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Discussion Starter #1
I own a custom rifle making business. This thread is for discussion only so I'm leaving any association to my business out of it. I don't want the mods taking this as some guerrilla marketing effort.

So, here's how it starts. I have a Winchester Model 70 that is going to be accurized here at the shop. "Blueprinted" is another term commonly used for this. The work is typically done in a lathe, truing up lug surfaces, threads, etc. Not here. I use a cnc setup in a 5 axis format.



First, I have to qualify the bottom of the receiver. It must be flat so that the fixture to hold it for accurizing doesn't distort the part and create an error. This fixture registers the raceways parallel to the table so I can deck the bottom.





Now that were done with machining, we move onto a little cleanup and deburr work. I use a mill file and wrap it with some 180 grit emery. This just levels out any tool marks and puts a nice finish on it. Care must be taken not to get too carried away. If we take too much off in one spot it'll cause the receiver to distort when in the fixture.



Now onto "the rock" for a flatness inspection. This is called a surface plate. A ground/lapped piece of granite that is used as a reference table. The height stand and indicator will show any deviation as I slide it over the part. Were in good shape. Were hovering around .001" for flatness from end to end. That's pretty good for a mill. Any better and we'd have to surface grind the bottom. -much more work than the job warrants.



So, that wraps up 1st op. I'll mount the fixture and get more pics here in a few minutes.

More to come. . .
 

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Discussion Starter #2
Receiver has been clammed up. Now we run the ritual of getting it oriented to the machine spindle.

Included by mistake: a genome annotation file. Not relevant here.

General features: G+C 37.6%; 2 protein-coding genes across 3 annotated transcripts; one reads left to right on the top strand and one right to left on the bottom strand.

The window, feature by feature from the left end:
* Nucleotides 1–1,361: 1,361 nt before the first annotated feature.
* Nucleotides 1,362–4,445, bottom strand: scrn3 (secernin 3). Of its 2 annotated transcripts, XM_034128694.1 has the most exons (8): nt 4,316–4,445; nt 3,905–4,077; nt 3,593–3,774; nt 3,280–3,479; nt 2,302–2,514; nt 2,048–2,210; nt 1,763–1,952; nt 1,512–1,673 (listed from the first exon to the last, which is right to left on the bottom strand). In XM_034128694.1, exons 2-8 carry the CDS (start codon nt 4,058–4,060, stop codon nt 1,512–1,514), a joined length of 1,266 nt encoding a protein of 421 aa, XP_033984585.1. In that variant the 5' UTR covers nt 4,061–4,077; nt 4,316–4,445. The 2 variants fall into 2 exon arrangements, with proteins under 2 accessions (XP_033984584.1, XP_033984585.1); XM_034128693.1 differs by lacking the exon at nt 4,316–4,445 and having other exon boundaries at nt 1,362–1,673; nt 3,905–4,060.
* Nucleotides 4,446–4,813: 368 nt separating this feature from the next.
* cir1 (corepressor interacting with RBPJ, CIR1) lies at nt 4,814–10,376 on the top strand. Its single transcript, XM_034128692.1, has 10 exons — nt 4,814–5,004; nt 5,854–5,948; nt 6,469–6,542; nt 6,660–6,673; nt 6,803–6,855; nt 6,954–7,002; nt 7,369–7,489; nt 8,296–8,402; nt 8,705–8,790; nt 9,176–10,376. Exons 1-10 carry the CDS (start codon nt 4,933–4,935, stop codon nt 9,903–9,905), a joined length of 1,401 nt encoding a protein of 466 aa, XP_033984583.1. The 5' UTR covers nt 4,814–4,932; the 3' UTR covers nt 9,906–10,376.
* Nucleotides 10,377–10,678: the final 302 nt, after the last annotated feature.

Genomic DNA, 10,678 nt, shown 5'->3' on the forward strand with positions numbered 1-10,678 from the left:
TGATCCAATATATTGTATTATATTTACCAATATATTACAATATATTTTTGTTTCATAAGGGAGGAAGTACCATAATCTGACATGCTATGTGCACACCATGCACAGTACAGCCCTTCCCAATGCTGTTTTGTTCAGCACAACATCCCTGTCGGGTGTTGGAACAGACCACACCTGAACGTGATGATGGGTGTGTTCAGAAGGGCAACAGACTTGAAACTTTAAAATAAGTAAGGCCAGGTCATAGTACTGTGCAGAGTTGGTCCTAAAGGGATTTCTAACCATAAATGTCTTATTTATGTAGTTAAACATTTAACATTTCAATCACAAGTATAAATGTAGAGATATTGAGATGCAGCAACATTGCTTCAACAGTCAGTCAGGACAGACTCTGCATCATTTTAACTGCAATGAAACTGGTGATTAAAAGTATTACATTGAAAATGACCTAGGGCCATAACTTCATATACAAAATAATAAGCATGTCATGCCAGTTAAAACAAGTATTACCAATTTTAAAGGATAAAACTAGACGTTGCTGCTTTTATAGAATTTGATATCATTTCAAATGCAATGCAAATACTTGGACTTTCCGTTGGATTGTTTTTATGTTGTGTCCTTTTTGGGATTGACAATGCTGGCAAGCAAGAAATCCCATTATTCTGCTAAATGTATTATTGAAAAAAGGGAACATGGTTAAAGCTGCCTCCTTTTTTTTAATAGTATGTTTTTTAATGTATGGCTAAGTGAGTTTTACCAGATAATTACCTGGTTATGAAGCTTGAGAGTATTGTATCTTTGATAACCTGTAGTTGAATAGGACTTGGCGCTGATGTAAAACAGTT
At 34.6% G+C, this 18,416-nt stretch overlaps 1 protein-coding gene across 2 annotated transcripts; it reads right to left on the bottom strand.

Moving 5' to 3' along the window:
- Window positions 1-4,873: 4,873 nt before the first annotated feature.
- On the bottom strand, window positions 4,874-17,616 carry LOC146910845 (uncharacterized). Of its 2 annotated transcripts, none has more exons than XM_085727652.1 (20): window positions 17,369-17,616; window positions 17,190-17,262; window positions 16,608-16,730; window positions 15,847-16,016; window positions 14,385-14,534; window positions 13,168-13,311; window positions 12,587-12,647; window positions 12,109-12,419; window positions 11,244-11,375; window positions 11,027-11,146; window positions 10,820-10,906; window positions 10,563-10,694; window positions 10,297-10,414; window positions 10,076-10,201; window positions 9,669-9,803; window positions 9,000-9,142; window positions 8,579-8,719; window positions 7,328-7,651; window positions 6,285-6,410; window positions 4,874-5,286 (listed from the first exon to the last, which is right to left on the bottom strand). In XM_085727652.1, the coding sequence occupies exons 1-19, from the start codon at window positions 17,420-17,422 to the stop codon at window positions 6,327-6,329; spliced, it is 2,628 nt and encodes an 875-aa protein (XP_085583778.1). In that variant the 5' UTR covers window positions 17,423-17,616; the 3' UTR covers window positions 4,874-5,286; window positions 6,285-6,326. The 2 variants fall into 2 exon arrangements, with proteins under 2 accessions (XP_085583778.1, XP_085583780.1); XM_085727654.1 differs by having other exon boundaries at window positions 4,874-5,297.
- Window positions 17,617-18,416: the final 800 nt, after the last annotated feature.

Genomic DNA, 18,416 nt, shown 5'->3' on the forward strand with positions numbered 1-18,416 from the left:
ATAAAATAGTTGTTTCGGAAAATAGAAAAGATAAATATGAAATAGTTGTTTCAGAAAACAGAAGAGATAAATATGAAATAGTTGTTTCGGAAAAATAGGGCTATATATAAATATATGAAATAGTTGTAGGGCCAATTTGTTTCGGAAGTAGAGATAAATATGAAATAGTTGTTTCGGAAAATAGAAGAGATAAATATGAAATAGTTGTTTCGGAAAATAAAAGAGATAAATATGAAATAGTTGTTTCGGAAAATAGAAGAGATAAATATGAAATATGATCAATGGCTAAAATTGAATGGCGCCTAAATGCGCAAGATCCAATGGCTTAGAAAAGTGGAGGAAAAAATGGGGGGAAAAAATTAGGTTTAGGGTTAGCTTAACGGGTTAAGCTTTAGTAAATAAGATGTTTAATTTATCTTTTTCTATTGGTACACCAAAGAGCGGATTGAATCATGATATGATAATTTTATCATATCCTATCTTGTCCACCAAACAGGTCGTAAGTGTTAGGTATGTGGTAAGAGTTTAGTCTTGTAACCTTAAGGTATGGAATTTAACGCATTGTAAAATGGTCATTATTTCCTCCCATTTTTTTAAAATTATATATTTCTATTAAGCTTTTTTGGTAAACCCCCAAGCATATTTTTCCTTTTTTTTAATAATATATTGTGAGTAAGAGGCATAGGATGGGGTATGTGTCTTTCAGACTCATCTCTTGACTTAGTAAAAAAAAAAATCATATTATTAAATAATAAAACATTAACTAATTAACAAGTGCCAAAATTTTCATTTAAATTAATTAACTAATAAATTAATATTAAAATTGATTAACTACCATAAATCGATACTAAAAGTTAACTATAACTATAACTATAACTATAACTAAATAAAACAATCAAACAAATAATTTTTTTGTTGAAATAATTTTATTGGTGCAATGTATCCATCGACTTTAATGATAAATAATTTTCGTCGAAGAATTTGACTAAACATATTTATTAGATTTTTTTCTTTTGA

The fixture registers the receiver without distorting the front ring where the barrel goes. This is a good thing. Holes stay round and straight that way. Now we see the importance of having the bottom flat.



The mandrel is a ground shaft that's about as straight as straight gets. It's fitted to bushings that are slip fit and sized in .0005" increments. The bushings locate the mandrel to the CL of the action. From here the indicator reads the error and the table is moved until the receiver points straight up in relation to the spindle.

 

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A Blake Coaxial indicator as part of the permanent tool package in this machine makes quick work of setting the work coordinates for the machine. Basically zero in the X/Y axis.



Final setup process, determining exactly where the lug abutments are in the action. This plug is one that I made. It's a known height. The 3D Probe touches to the face of it, manually run it to zero, and I can crunch a couple numbers to see exactly where the action sits in the Z (vertical) plane. Important. Miss it and you could very easily kill the receiver by wiping out the lugs inside.





Now we're ready to machine it. . .

 

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Captain Obvious ... because obviously it’s obvious
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I'm only interested if it shoots 30 rounds in half a second and gives me temporary PTSD
 

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Sooo.. I'm going out on a limb here. My dad gave me a marlin model 98 that won't cycle. I have some new parts in it, but ultimately the receiver is fucked. This rifle has sentimental value to me and I have been trying to make it cycle for years. I know that your not tryin to get ends on ur business but I'm getting desperate. You think you can help? We can swap emails and sideline this conversation. All the local Gunsmiths in my area won't touch it cuz its so old
 
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